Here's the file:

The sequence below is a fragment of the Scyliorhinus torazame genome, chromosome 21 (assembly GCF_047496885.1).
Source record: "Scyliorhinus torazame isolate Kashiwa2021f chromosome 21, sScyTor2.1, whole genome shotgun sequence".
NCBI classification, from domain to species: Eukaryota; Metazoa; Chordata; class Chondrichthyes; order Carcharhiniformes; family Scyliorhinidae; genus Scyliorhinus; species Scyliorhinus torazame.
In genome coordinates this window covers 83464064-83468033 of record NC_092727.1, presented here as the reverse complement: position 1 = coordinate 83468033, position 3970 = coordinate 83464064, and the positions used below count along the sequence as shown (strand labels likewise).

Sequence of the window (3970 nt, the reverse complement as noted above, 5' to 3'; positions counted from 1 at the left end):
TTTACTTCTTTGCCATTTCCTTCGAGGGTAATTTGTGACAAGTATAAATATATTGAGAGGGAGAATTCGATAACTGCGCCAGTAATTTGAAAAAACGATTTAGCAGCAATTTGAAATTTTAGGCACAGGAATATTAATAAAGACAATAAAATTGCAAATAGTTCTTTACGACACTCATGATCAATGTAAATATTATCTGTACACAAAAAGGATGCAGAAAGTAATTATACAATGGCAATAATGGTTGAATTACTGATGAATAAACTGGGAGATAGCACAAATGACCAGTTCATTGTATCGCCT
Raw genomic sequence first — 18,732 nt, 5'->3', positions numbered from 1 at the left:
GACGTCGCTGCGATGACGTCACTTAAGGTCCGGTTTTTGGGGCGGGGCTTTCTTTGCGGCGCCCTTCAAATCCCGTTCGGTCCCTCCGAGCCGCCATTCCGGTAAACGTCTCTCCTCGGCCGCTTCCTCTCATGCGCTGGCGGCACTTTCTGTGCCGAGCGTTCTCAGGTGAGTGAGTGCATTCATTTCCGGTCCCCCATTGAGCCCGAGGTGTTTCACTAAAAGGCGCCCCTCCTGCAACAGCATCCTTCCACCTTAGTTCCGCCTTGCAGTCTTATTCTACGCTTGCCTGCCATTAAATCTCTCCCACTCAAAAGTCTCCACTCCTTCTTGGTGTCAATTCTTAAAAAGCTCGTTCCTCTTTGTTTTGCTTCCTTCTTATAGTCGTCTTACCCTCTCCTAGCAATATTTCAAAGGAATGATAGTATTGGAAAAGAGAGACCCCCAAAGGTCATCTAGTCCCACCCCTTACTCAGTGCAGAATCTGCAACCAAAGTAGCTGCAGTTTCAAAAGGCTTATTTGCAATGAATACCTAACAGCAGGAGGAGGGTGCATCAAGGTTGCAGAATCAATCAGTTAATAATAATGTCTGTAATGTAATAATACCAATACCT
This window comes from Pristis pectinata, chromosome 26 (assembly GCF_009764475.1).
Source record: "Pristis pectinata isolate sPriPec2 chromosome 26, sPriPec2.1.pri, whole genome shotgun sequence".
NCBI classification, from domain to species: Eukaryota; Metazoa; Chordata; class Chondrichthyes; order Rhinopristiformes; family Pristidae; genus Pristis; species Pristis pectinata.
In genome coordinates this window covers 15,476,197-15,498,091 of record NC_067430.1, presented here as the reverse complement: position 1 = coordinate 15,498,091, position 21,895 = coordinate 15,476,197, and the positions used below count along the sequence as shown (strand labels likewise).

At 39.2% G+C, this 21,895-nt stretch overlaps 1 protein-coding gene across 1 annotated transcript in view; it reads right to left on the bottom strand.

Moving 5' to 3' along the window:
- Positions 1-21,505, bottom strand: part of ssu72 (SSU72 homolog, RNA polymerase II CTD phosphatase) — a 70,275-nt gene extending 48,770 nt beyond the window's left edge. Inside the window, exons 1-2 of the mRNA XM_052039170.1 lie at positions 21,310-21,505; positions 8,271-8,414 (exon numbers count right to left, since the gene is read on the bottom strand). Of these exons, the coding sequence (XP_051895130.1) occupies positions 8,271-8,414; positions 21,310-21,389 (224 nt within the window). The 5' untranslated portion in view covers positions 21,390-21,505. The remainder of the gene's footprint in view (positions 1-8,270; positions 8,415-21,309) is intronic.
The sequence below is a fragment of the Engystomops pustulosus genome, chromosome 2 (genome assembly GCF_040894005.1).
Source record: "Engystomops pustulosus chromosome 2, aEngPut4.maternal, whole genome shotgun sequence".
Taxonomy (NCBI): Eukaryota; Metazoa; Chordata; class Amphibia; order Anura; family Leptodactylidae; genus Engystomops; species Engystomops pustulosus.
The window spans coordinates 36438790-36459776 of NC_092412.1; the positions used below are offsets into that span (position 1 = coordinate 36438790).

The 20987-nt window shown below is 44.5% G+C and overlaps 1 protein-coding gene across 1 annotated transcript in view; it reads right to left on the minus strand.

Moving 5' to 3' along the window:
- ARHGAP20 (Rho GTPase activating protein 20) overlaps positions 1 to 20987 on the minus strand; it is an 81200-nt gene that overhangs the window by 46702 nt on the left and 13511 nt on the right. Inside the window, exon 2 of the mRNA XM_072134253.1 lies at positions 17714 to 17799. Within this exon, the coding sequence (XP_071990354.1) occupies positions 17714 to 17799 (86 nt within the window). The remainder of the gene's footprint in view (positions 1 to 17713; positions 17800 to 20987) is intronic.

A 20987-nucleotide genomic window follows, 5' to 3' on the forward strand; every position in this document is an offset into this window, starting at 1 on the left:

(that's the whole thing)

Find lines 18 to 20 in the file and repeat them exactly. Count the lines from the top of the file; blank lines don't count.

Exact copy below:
Taxonomy (NCBI): Eukaryota; Metazoa; Chordata; class Amphibia; order Anura; family Leptodactylidae; genus Engystomops; species Engystomops pustulosus.
The window spans coordinates 36438790-36459776 of NC_092412.1; the positions used below are offsets into that span (position 1 = coordinate 36438790).

The 20987-nt window shown below is 44.5% G+C and overlaps 1 protein-coding gene across 1 annotated transcript in view; it reads right to left on the minus strand.